Photo Credit: Jaden Hossler
Tik Tok star and former Sway House member Jaden Hossler is the latest to make the transition from the popular video app, to releasing music under the moniker jxdn. He follows in the footsteps of other Tik Tok influencers such as Addison Rae, Dixie D’Amelio, and Chase Hudson (Lil Huddy). Hossler was the first artist signed to Travis Barker’s DTA record label, and his debut album Tell Me About Tomorrow is yet another signal of the pop-punk resurgence in 2021. Barker’s influence can be heard throughout the course of the album and collaborations with Machine Gun Kelly and iann dior only emphasize the overall sound.
Tell Me About Tomorrow opens with an 11-second phone call from Barker in which he announces plans to sign Hossler to his label, and provides an optimistic prediction about his future as an artist. The official opening track “PILLS” slams the listener in the face with punk guitar riffs and declarations of being a rockstar. In fact, the phrase “rockstar” is uttered no less than 16 times on the album. The song is exactly what you might expect, a relatively catchy song that gives no depth into who Hossler is as an artist. Songs like this one are expected on an album, but Hossler does not give anyone a deeper look into who he is on any of the other tracks either. Instead, he shows us who he wants to become. We’ve always heard that it’s better to show than tell, but Hossler has no qualms in telling us just what he wants to be.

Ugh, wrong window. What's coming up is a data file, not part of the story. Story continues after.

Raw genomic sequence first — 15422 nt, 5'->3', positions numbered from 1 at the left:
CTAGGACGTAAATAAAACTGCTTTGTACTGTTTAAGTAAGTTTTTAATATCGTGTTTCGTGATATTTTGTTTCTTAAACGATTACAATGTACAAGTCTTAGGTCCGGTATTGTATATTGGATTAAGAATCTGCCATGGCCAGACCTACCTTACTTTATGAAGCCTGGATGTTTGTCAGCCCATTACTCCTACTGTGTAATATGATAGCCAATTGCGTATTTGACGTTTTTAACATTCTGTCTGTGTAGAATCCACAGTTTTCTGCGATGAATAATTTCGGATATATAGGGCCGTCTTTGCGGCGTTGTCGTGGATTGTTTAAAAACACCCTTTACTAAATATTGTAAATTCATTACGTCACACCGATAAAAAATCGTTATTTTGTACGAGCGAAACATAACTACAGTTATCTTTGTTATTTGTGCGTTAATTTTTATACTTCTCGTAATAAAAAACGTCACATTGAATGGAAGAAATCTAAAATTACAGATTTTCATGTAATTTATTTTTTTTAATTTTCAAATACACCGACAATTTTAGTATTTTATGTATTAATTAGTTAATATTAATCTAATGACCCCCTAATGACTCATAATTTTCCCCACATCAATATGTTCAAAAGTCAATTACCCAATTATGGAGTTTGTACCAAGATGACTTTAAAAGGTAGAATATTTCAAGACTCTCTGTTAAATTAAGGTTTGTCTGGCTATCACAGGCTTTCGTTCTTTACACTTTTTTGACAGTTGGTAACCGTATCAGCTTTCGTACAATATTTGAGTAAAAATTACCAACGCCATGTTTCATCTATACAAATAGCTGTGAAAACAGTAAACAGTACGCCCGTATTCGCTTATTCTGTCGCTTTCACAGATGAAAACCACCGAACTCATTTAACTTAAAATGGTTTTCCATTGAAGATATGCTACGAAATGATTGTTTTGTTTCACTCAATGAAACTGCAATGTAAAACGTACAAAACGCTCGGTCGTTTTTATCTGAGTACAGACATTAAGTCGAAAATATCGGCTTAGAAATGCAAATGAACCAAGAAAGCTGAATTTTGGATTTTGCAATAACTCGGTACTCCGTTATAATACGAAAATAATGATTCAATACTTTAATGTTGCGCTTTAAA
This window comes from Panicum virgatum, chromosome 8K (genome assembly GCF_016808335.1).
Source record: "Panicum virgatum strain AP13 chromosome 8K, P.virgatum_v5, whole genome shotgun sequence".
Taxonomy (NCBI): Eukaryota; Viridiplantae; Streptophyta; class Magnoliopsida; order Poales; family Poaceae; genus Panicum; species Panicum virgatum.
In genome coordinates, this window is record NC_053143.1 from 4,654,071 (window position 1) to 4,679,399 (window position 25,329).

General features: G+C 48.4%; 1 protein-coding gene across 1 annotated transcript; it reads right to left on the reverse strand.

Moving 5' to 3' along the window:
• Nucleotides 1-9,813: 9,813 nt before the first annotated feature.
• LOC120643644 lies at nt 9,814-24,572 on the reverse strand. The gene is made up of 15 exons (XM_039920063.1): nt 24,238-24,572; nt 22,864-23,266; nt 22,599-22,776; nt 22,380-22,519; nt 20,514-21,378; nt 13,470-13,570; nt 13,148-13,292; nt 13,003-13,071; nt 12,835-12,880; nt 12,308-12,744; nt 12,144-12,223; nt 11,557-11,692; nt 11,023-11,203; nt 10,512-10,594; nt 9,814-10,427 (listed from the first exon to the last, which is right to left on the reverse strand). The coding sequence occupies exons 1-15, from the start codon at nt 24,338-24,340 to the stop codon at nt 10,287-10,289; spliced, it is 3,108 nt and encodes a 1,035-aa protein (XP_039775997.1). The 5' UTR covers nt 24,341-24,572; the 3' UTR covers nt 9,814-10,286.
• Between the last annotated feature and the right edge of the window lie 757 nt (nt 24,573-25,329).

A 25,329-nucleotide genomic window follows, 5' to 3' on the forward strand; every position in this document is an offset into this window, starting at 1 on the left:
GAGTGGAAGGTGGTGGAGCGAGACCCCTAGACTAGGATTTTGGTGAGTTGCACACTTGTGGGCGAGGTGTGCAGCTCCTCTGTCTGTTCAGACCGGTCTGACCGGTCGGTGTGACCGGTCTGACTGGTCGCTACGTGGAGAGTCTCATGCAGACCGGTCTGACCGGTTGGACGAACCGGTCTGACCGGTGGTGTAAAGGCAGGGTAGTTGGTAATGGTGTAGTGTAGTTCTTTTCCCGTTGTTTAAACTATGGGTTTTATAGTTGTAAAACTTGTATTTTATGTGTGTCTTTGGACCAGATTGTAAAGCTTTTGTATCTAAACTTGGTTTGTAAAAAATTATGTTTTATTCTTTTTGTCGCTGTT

At a run-time of 44-minutes, Tell Me About Tomorrow is well within the average length for a debut, but still seems to drag out longer than it should. With no sonic or thematic diversity to break up the album, each song blends together in e-boy, angst-ridden glory. Mental health has become a hot topic recently and Hossler is not shy in talking about his experiences on multiple songs. However, the emotional “confessions” on songs like “WANNA BE” are lackluster and only show Hossler generalizing about how he wants to be “alright” and “okay.” “I’ve been lying out loud // I’ve been feeling real down,” he sings on “F*CKED UP.” Lyrically, it doesn’t pack that strong of a punch and the refusal to change tempo and do a true acoustic song causes these sentiments to get lost in the beat.
Eventhough much of the album falls short, there are always some redeeming factors. Hossler’s vocals are able to mold to any situation, sounding anywhere from hopeful and bright, to raspy and despairing. Despite being repetitive, the production and instrumentation are fun and upbeat, making the album great to scream and dance along to. While Tell Me About Tomorrow isn’t a breakthrough album by any means, Hossler has cultivated a solid fanbase and platform for him to explore his sound in his up-and-coming career. Hopefully, we’ll get to hear more from Hossler himself in his next few releases and not what he thinks he should be.